Extracellular microvesicles (MVs) have been indicated as a way of intercellular communication and are emerging as new biomarkers of tissue damage. We have recently shown that microglia, upon in vitro activation, shed MVs containing pro-inflammatory cytokines. .Here we show that microglia derived MVs deliver a proinflammatory signal in vitro to neighbouring cells, microglia, astrocytes and also neuron. We also show that rodent and human cerebrospinal fluid (CSF) contain MVs of microglia origin, similar to those released in vitro by ATP-activated microglia. Flow cytometry analysis indicated increased levels of microglia-derived MVs in the CSF of mice intracerebrally injected with lentiviral vectors codifying for IFNγ or TNFα, a protocol known to induce dramatic activation of microglia/macrophages. These results represent the proof of principle that the amount of MVs in the CSF reflects the activation state of microglia in vivo and thus the extent of the inflammatory condition. In line with these data microglia MVs also increased in rodent CSF in the course of Experimental Autoimmune Encephalomyelitis (EAE), a widely used model for the inflammatory human disease multiple sclerosis (MS). In both chronic and relapsing EAE, the number of microglia-derived MVs was closely associated to disease course, increasing with EAE severity and decreasing with recovery. To verify if microglia MVs were similarly modulated in humans, we collected CSF from healthy donors, and MS patients. Elevated levels of microglia MVs were detected in the CSF collected from MS patients. To define whether microglia MVs contribute to neuroinflammation in vivo MVs were stereotaxically injected into the corpus callosum, a site usually devoid of inflammation. In addition, EAE was induced in acid spingomyelinase knock out mice, which are genetically impaired in MVs release. In vivo MVs administration induced an inflammatory response at the site of injection, while mice impaired in MVs shedding were protected from experimental. Altogether these findings identify microglia-derived MVs as novel biomarker and therapeutic target in brain inflammation.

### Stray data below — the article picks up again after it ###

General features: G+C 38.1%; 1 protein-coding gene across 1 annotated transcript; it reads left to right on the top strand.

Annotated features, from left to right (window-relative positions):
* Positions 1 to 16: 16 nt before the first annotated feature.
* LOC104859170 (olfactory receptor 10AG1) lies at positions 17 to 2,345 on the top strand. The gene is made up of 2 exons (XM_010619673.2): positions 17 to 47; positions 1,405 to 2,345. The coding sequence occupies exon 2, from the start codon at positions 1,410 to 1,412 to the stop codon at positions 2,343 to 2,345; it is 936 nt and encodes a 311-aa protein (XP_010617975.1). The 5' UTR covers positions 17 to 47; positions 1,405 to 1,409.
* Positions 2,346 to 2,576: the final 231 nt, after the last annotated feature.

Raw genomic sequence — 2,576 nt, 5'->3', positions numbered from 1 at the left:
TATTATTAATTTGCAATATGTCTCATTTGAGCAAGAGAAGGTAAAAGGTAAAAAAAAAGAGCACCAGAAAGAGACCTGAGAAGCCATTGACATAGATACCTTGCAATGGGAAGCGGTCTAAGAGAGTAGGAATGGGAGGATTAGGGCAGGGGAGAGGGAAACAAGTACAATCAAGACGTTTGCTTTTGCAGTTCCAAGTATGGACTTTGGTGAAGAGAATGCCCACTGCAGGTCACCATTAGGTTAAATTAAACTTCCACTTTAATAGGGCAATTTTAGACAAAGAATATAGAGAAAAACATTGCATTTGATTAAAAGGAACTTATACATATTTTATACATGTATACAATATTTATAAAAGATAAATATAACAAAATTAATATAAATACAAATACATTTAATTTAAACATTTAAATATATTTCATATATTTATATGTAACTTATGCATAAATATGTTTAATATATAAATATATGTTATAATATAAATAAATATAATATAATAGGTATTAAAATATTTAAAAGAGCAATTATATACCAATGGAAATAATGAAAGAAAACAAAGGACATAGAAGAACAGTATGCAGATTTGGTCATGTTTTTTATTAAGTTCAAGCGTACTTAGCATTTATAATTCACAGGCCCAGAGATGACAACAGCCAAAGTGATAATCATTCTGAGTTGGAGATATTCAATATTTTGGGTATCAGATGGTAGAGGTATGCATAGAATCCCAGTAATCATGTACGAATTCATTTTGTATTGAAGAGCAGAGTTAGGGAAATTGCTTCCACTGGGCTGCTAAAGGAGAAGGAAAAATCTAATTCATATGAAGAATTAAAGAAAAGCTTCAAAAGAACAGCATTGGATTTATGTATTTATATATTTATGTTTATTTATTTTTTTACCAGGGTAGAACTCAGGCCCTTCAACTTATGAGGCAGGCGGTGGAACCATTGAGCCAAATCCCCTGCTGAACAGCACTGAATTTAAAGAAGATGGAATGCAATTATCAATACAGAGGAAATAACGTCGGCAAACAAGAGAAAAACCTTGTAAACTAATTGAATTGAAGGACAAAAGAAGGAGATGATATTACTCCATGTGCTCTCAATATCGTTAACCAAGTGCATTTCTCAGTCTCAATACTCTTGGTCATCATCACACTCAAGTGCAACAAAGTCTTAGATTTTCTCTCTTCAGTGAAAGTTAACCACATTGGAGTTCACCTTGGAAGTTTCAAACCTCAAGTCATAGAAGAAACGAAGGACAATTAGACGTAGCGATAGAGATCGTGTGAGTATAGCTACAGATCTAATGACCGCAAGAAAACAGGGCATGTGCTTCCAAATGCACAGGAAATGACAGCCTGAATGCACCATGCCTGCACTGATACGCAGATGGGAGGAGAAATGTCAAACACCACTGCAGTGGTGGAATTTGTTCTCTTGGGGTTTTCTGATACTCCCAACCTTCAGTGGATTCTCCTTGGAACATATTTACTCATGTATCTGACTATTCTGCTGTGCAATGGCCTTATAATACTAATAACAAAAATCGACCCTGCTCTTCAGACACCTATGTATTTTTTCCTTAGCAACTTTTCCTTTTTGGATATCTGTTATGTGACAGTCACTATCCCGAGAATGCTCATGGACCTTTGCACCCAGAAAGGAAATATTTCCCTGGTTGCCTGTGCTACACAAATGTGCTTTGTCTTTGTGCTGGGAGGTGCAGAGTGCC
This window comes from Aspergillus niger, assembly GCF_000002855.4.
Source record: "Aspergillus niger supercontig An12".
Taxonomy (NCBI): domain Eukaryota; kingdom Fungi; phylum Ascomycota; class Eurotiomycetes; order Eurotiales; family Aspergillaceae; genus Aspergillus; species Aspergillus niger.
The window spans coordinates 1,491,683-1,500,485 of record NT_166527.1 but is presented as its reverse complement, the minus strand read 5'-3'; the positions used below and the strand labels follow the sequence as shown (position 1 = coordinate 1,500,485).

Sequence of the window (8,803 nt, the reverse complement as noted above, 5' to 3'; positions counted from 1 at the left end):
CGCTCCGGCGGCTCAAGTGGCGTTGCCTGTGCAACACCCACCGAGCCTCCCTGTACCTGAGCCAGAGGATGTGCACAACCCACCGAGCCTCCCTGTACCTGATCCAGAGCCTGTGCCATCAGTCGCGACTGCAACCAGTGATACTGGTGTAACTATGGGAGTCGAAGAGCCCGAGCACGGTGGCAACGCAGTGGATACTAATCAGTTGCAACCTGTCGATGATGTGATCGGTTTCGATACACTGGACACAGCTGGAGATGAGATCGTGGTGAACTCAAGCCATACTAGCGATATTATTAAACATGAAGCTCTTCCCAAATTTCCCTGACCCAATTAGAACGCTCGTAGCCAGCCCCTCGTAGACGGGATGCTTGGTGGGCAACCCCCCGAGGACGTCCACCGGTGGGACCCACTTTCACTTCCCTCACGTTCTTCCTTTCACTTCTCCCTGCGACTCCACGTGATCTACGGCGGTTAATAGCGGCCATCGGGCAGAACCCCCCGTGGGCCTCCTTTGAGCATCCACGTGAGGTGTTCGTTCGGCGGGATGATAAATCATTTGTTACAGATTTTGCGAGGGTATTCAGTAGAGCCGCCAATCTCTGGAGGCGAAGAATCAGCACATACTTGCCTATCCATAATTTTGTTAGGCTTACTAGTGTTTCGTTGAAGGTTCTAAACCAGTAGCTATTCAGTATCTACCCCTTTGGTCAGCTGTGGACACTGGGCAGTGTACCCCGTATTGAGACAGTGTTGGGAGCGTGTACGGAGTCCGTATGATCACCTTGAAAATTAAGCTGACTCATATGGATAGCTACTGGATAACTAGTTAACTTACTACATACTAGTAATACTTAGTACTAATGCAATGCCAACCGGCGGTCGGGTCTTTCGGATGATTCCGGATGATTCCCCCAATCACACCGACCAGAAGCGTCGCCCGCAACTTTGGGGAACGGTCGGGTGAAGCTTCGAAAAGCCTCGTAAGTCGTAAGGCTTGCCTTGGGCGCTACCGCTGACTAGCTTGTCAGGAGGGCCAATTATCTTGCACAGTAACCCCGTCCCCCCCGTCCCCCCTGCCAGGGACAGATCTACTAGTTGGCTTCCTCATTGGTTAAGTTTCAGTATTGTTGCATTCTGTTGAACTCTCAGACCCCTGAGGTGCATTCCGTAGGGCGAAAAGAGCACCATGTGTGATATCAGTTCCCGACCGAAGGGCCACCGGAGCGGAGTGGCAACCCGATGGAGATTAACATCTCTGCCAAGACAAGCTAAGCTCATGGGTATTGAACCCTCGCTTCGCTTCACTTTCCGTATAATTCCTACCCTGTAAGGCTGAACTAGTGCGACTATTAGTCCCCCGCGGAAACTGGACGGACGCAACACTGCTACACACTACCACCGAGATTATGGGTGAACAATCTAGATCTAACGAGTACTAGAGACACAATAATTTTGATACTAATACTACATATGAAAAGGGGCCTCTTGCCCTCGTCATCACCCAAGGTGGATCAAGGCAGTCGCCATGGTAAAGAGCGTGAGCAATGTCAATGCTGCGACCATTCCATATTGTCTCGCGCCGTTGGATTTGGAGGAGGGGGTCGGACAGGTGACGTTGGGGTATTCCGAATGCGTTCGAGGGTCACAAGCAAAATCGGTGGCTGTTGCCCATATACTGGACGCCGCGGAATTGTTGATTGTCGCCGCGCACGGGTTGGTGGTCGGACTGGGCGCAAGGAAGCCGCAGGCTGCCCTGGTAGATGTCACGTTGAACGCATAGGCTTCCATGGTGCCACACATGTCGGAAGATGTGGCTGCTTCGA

MICROVESICLES: MESSENGERS AND MEDIATORS OF NEUROINFLAMMATION / E. Turola ; tutor: M. Matteoli ; co-tutor: C. Verderio ; coordinatore: A. Panerai. - Milano : Università degli studi di Milano. Universita' degli Studi di Milano, 2012 Feb 03. ((24. ciclo, Anno Accademico 2011.
|Titolo:||MICROVESICLES: MESSENGERS AND MEDIATORS OF NEUROINFLAMMATION|
|Supervisori e coordinatori interni:||PANERAI, ALBERTO EMILIO|
|Data di pubblicazione:||3-feb-2012|
|Parole Chiave:||microvesicles ; neuroinflammation|
|Settore Scientifico Disciplinare:||Settore BIO/14 - Farmacologia|
|Citazione:||MICROVESICLES: MESSENGERS AND MEDIATORS OF NEUROINFLAMMATION / E. Turola ; tutor: M. Matteoli ; co-tutor: C. Verderio ; coordinatore: A. Panerai. - Milano : Università degli studi di Milano. Universita' degli Studi di Milano, 2012 Feb 03. ((24. ciclo, Anno Accademico 2011.|
|Digital Object Identifier (DOI):||http://dx.doi.org/10.13130/turola-elena_phd2012-02-03|
|Appare nelle tipologie:||Tesi di dottorato|